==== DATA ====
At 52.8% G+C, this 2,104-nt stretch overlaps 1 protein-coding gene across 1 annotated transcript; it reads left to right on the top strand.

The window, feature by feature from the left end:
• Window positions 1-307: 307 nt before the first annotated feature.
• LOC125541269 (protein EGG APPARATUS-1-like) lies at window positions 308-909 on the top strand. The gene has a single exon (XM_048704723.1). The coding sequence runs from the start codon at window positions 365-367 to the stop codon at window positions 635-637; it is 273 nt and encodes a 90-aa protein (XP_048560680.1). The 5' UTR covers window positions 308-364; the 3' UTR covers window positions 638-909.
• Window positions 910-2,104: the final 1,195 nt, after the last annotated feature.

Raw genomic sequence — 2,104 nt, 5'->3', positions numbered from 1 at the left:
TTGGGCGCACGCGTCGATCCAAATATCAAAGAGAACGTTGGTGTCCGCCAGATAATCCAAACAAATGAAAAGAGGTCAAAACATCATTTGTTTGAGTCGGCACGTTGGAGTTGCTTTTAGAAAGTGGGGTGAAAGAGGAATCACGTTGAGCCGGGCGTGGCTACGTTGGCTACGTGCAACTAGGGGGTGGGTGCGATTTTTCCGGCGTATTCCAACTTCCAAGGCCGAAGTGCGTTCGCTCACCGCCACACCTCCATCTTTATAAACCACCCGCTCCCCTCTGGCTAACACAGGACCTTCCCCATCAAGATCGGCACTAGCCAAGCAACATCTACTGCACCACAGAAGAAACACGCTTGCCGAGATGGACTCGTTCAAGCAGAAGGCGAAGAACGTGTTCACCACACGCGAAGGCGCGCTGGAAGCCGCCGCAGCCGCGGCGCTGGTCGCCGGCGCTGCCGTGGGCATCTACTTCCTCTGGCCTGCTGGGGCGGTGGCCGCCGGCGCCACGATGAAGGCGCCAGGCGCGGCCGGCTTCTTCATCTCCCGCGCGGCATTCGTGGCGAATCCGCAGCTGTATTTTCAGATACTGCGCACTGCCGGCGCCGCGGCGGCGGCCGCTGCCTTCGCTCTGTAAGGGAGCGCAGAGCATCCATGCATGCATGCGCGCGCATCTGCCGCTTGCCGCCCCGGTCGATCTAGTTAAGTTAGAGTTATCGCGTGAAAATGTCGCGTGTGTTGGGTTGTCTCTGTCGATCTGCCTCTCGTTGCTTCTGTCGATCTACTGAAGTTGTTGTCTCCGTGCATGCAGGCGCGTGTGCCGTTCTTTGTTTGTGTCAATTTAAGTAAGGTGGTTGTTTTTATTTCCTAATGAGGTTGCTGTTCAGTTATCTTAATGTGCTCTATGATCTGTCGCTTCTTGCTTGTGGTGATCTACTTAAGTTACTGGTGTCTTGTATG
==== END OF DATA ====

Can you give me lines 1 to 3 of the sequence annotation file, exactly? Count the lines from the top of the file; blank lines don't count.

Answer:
At 52.8% G+C, this 2,104-nt stretch overlaps 1 protein-coding gene across 1 annotated transcript; it reads left to right on the top strand.

The window, feature by feature from the left end:
• Window positions 1-307: 307 nt before the first annotated feature.